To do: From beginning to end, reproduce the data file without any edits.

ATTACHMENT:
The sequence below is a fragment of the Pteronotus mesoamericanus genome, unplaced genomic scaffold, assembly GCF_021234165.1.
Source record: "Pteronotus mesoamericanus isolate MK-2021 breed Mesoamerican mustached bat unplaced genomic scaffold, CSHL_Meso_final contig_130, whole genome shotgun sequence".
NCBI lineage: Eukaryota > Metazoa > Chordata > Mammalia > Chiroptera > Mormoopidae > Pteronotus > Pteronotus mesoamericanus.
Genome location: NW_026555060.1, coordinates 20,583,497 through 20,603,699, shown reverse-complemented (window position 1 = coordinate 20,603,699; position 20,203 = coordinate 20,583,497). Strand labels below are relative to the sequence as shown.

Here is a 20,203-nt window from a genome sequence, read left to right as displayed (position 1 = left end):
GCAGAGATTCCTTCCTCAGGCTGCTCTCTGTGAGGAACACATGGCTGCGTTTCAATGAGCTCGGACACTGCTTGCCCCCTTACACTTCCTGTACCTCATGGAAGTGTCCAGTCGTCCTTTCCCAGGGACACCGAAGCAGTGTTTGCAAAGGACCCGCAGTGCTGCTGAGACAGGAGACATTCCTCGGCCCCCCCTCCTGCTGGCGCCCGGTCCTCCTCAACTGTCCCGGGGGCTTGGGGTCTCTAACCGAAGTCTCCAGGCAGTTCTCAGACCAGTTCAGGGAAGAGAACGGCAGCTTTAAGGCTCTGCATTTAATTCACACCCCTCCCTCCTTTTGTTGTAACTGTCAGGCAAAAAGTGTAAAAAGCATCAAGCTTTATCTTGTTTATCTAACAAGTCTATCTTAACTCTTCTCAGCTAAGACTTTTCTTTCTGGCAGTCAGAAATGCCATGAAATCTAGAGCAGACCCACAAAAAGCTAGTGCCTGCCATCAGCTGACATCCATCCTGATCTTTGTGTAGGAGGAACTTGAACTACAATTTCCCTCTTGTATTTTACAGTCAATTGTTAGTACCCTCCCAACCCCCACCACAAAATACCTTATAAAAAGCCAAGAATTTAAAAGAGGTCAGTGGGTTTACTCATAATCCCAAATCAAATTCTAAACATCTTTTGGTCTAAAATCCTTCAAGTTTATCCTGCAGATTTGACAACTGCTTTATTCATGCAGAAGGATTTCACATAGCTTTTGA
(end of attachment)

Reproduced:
The sequence below is a fragment of the Pteronotus mesoamericanus genome, unplaced genomic scaffold, assembly GCF_021234165.1.
Source record: "Pteronotus mesoamericanus isolate MK-2021 breed Mesoamerican mustached bat unplaced genomic scaffold, CSHL_Meso_final contig_130, whole genome shotgun sequence".
NCBI lineage: Eukaryota > Metazoa > Chordata > Mammalia > Chiroptera > Mormoopidae > Pteronotus > Pteronotus mesoamericanus.
Genome location: NW_026555060.1, coordinates 20,583,497 through 20,603,699, shown reverse-complemented (window position 1 = coordinate 20,603,699; position 20,203 = coordinate 20,583,497). Strand labels below are relative to the sequence as shown.

Here is a 20,203-nt window from a genome sequence, read left to right as displayed (position 1 = left end):
GCAGAGATTCCTTCCTCAGGCTGCTCTCTGTGAGGAACACATGGCTGCGTTTCAATGAGCTCGGACACTGCTTGCCCCCTTACACTTCCTGTACCTCATGGAAGTGTCCAGTCGTCCTTTCCCAGGGACACCGAAGCAGTGTTTGCAAAGGACCCGCAGTGCTGCTGAGACAGGAGACATTCCTCGGCCCCCCCTCCTGCTGGCGCCCGGTCCTCCTCAACTGTCCCGGGGGCTTGGGGTCTCTAACCGAAGTCTCCAGGCAGTTCTCAGACCAGTTCAGGGAAGAGAACGGCAGCTTTAAGGCTCTGCATTTAATTCACACCCCTCCCTCCTTTTGTTGTAACTGTCAGGCAAAAAGTGTAAAAAGCATCAAGCTTTATCTTGTTTATCTAACAAGTCTATCTTAACTCTTCTCAGCTAAGACTTTTCTTTCTGGCAGTCAGAAATGCCATGAAATCTAGAGCAGACCCACAAAAAGCTAGTGCCTGCCATCAGCTGACATCCATCCTGATCTTTGTGTAGGAGGAACTTGAACTACAATTTCCCTCTTGTATTTTACAGTCAATTGTTAGTACCCTCCCAACCCCCACCACAAAATACCTTATAAAAAGCCAAGAATTTAAAAGAGGTCAGTGGGTTTACTCATAATCCCAAATCAAATTCTAAACATCTTTTGGTCTAAAATCCTTCAAGTTTATCCTGCAGATTTGACAACTGCTTTATTCATGCAGAAGGATTTCACATAGCTTTTGA